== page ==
Africa’s startup ecosystem is in a state of flux. These are the formative days, the few million years post big-bang, if you would. So there are many questions and many gaps that need to be filled as we seek to learn from other innovation centers around the world, while at the same time setting the rules that will work best for our context all while actually building this thing.
In a sense, it’s like setting about building a structure while figuring out what the actual structure should look like in the end and not just that but also how to build it, while building it.
One of the gaps we frequently see in African startups is an apparent lack of the ‘business dimension’. Many had cool ideas, many had great ideas, many had the technical part sorted out — they had the skills to code their product — but few had a solid foundation in terms of the actual mechanics of taking those components and turning them into a viable, marketable and profitable product and overall profitable business.
One part of this problem relates to having a sound business model that works for what you’re trying to do. What’s a business model? A business model describes the rationale of how an organisation creates, delivers, and captures value (economic, social, or other forms of value). This ties in aspects of defining what your product is, how you will go about making it, who your customer is, how you will reach them with your product, what it will cost you and how you will make money in the process and the specific activities and resources needed to make it all happen.
Let’s set aside the actual conversation about what a business model is, what classic business models exist and how to define the business model that works for you and try to put this whole discussion within our context. This is quite simple really and Mbwana Alliy already did a great job with his article on whether or not the cloning model is right for Africa by noting that you can’t lift already existing strategies into the African context and expect them to necessarily work exactly as they do in their regions of origin. This includes business models.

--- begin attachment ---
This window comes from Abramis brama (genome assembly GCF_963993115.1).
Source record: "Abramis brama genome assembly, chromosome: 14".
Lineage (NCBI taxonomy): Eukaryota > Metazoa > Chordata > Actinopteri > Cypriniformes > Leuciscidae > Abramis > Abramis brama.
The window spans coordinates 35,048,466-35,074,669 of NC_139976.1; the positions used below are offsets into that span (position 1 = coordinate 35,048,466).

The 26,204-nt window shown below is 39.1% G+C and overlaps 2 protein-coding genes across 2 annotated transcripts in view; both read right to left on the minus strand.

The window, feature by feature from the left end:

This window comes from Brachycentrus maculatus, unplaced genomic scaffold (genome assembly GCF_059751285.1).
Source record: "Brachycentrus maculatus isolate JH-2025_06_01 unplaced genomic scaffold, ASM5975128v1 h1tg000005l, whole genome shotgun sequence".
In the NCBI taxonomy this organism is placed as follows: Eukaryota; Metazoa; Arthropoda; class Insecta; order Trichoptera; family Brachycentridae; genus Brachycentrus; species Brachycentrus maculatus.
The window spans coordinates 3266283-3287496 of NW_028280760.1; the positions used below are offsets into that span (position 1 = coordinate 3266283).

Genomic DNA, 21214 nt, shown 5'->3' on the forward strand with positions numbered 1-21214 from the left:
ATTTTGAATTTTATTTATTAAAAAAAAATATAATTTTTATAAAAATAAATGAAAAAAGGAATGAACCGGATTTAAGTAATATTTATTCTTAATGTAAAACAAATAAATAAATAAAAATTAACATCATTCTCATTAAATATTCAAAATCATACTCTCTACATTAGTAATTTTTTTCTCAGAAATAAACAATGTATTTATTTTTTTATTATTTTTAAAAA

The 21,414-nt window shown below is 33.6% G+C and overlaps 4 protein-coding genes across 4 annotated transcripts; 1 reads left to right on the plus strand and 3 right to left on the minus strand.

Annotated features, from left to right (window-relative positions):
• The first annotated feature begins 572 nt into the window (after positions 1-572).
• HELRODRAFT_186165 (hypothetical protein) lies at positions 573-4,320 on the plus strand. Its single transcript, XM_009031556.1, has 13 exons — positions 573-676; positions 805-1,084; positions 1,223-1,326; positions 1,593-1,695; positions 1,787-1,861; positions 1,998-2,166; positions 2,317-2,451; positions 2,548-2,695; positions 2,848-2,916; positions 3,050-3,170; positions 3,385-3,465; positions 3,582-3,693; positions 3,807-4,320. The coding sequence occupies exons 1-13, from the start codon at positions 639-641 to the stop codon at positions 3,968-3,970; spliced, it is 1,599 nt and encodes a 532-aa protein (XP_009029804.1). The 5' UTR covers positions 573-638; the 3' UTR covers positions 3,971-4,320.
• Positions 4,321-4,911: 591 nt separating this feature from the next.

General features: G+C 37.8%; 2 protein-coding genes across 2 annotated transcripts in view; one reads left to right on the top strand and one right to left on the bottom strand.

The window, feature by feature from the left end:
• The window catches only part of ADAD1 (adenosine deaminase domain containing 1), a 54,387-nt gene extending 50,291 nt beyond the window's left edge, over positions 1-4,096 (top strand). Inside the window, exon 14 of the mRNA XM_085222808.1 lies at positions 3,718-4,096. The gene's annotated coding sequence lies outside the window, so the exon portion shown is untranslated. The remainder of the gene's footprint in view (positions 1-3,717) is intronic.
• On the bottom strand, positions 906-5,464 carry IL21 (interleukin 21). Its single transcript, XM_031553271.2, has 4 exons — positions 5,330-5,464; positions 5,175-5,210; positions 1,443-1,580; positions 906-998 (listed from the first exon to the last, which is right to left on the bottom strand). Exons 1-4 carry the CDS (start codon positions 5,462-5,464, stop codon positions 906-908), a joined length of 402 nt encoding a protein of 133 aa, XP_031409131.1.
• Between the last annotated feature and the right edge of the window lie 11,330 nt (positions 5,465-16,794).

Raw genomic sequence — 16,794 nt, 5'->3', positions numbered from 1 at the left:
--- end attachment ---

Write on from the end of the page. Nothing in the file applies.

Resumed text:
Alliy gives a great example of FlipKart in India. While FlipKart could be called the Amazon of India, at the execution level, they are very unique to their context in terms of how they execute the payment and fulfillment components of their model. For FlipKart, Cash on Delivery offered the ideal mechanism for dealing with this and that’s because in India, they could not succeed at doing more or less the same thing that Amazon does (e-tailing), in the same way that Amazon does it. The ‘what‘ is similar to both, the ‘how‘ is different.
This does not just apply to just how to capture value from your customers (one aspect of a business model), but to the entire framework of all that goes into your business model.